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Wiest: Graduates Equipped with Education to Tackle Problems of the World

Fri, 12/12/2014 - 19:32pm | By: David Tisdale

Dr. Andrew Wiest
Southern Miss history professor Dr. Andrew Wiest was the keynote speaker at the university's fall 2014 commencement. (Southern Miss photo by Kelly Dunn)

Andy Wiest is excited about what the future may hold as University of Southern Mississippi graduates transition to the next chapter in their lives, taking their new education into a world he believes needs their talents to make it a better place for everyone.

“We've taught them how to think and dream, and now they need those abilities to take on the problems in our world, because there's a plethora of them that we haven't solved yet,” said Wiest, a professor of history and founding director of the university's Dale Center for the Study of War and Society.

On Friday, Dec. 12, Wiest gave the commencement address at his alma mater during ceremonies at Reed Green Coliseum. Approximately 1,200 students were candidates for degrees during the fall 2014 semester.

A popular instructor known for his deftness at mixing serious with silly, Wiest reminded those who had taken his History 101 course as freshmen how he was the first person “who stood between them and graduation.”

“Now, here we are at the end of all things Samwise Gamgee, and I am the last person standing between you and graduation,” he said.

On more serious matters, he asked graduates to consider their place in the world and what they might do to advance humanity. “Hopefully someone in this room will find a cure for cancer,” Wiest said. “Maybe someone in this room will figure out a way to fix an increasingly warm and increasingly crowded planet. Will someone in this room figure out a way to solve the problems of the Middle East that are threatening to tear our world apart? Will someone in this room dream the dream that leads to a solution to the race problems that still vex our nation?”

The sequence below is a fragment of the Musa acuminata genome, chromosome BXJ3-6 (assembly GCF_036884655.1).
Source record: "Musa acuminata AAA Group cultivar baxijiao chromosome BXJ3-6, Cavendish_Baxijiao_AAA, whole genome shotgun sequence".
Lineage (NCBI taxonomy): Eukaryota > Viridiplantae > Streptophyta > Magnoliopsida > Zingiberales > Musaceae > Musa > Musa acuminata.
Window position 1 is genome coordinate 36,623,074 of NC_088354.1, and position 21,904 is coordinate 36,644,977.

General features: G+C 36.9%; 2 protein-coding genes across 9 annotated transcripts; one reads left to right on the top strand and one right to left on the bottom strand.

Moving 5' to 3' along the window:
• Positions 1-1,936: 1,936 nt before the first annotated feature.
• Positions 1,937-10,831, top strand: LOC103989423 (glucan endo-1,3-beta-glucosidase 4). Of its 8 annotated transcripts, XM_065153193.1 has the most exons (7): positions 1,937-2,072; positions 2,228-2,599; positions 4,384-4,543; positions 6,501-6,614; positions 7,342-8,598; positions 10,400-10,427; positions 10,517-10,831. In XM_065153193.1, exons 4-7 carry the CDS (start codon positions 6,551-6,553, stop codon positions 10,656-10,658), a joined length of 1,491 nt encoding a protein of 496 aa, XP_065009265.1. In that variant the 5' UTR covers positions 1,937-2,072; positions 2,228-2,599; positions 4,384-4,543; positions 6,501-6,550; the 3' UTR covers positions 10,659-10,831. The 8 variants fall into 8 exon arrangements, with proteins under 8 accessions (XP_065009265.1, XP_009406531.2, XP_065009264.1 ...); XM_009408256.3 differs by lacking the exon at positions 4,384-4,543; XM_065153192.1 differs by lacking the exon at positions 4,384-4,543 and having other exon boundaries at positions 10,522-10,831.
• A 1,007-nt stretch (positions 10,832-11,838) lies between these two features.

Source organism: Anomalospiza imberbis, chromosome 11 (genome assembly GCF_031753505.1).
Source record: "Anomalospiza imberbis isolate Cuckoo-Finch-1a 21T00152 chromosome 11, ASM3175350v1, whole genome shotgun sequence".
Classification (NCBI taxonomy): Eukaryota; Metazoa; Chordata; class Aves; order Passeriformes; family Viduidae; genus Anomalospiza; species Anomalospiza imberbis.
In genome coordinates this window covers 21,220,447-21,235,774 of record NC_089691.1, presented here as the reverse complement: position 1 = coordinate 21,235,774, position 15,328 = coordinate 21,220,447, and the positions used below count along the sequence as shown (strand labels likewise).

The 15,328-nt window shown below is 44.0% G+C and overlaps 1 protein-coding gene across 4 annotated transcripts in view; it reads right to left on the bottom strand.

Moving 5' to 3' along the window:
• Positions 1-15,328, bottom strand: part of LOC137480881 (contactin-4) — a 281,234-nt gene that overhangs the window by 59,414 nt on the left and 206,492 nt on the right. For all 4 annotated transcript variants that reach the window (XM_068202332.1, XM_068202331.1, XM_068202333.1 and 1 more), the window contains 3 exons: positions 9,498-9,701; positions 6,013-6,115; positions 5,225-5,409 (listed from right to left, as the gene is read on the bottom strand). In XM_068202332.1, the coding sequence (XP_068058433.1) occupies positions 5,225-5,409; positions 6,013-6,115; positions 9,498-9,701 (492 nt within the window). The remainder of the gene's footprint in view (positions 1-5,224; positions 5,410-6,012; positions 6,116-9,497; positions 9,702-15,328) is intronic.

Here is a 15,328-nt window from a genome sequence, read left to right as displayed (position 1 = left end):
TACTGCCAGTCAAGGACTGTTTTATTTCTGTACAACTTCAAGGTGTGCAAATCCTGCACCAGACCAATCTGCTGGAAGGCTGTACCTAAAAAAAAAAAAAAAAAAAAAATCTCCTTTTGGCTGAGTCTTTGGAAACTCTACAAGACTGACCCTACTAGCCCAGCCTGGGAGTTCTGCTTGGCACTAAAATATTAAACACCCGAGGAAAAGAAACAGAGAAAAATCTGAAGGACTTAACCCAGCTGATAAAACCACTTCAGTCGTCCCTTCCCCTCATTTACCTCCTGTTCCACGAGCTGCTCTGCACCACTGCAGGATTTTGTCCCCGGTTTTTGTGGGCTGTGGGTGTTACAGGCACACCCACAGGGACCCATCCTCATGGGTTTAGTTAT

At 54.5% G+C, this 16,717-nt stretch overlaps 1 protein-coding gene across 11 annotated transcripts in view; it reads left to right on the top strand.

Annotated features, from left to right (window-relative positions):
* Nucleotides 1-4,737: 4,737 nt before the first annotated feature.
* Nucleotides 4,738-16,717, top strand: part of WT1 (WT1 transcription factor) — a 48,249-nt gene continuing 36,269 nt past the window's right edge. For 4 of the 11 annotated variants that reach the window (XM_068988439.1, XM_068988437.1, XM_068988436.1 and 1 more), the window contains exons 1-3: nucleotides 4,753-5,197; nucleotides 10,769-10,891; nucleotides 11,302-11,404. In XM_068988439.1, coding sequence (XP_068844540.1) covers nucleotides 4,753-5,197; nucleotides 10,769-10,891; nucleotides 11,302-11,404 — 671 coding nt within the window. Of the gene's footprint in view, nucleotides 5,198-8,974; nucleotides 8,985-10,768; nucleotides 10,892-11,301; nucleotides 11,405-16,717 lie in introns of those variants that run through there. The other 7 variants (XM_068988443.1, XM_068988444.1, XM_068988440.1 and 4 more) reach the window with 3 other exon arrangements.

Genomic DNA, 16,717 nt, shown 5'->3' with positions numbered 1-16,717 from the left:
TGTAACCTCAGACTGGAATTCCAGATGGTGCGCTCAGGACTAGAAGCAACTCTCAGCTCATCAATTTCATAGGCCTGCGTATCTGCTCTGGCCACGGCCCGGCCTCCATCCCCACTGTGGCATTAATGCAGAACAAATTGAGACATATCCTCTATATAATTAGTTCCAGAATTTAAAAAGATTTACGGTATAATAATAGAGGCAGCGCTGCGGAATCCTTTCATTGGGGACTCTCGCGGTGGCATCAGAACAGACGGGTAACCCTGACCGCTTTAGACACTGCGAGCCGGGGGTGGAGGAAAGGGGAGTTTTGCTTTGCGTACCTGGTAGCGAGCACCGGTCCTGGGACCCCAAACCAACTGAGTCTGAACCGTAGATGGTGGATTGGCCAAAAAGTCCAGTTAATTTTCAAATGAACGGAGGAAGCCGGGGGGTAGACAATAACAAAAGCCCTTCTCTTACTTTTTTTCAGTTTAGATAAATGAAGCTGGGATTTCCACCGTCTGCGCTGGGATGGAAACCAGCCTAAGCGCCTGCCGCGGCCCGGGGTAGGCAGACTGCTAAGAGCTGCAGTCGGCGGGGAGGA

Southern Miss President Rodney D. Bennett concurred with Wiest, saying he also believes the university's graduates have been prepared with the skills and knowledge to make a positive impact. “Today is always a special day for the university, and reminds us of why we do what we do,” Bennett said.

Breanna Delagrave of Biloxi, Miss. received her diploma during the morning commencement after earning a degree in community health sciences. She has already accepted a job with the American Lung Association, working with its Mississippi Tobacco Free Coalition. “It's really exciting and a dream come true,” she said of completing her degree. “It feels good to see my success in front of me.'

Amada Fayard of Gulfport, Miss. said she's considering entering the ministry or becoming a chaplain in the U.S. Air Force after earning her degree in religion with a minor in physics. She said she's glad she chose Southern Miss for her college education and would recommend it to others. “It's a wonderful university with a beautiful campus,” she said.

Emphasizing the importance of family in the grand scheme of life, Wiest also reminded the graduates that they were and are their parents' “number one job.”

“They saved their biggest dreams for you,” he said. “They raised you to be capable of dreaming, thinking and doing. And now you have brought them great joy – because you went out and did it. You have met the challenge and are to be congratulated.

“But you couldn't have done it without them. I implore you to do the same for your own children one day.”